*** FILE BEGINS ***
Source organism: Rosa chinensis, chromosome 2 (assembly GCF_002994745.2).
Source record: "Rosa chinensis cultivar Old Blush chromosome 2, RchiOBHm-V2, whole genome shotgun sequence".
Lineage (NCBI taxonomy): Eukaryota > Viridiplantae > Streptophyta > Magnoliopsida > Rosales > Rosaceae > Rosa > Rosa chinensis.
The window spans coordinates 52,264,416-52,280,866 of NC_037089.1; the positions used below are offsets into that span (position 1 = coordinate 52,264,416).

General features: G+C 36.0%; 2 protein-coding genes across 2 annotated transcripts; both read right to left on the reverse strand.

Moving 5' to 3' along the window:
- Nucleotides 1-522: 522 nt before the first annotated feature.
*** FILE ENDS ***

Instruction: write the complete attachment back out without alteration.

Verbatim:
Source organism: Rosa chinensis, chromosome 2 (assembly GCF_002994745.2).
Source record: "Rosa chinensis cultivar Old Blush chromosome 2, RchiOBHm-V2, whole genome shotgun sequence".
Lineage (NCBI taxonomy): Eukaryota > Viridiplantae > Streptophyta > Magnoliopsida > Rosales > Rosaceae > Rosa > Rosa chinensis.
The window spans coordinates 52,264,416-52,280,866 of NC_037089.1; the positions used below are offsets into that span (position 1 = coordinate 52,264,416).

General features: G+C 36.0%; 2 protein-coding genes across 2 annotated transcripts; both read right to left on the reverse strand.

Moving 5' to 3' along the window:
- Nucleotides 1-522: 522 nt before the first annotated feature.